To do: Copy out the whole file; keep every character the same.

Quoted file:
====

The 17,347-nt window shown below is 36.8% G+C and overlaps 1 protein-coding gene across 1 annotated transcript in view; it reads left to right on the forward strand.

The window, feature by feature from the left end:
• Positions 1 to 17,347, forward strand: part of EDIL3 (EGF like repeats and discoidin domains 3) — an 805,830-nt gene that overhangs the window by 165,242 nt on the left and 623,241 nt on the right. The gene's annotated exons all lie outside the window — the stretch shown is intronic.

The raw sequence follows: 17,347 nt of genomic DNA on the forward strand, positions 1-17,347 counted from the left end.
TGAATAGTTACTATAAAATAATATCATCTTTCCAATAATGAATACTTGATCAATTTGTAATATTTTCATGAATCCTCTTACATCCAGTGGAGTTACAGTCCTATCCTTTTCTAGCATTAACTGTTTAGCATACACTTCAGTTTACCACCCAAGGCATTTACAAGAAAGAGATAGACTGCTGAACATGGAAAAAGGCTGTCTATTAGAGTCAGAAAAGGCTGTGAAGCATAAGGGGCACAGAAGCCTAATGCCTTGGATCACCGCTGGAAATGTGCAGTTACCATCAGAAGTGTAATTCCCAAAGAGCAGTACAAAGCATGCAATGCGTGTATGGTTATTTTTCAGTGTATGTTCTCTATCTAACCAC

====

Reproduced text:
The 17,347-nt window shown below is 36.8% G+C and overlaps 1 protein-coding gene across 1 annotated transcript in view; it reads left to right on the forward strand.

The window, feature by feature from the left end:
• Positions 1 to 17,347, forward strand: part of EDIL3 (EGF like repeats and discoidin domains 3) — an 805,830-nt gene that overhangs the window by 165,242 nt on the left and 623,241 nt on the right. The gene's annotated exons all lie outside the window — the stretch shown is intronic.

The raw sequence follows: 17,347 nt of genomic DNA on the forward strand, positions 1-17,347 counted from the left end.
TGAATAGTTACTATAAAATAATATCATCTTTCCAATAATGAATACTTGATCAATTTGTAATATTTTCATGAATCCTCTTACATCCAGTGGAGTTACAGTCCTATCCTTTTCTAGCATTAACTGTTTAGCATACACTTCAGTTTACCACCCAAGGCATTTACAAGAAAGAGATAGACTGCTGAACATGGAAAAAGGCTGTCTATTAGAGTCAGAAAAGGCTGTGAAGCATAAGGGGCACAGAAGCCTAATGCCTTGGATCACCGCTGGAAATGTGCAGTTACCATCAGAAGTGTAATTCCCAAAGAGCAGTACAAAGCATGCAATGCGTGTATGGTTATTTTTCAGTGTATGTTCTCTATCTAACCAC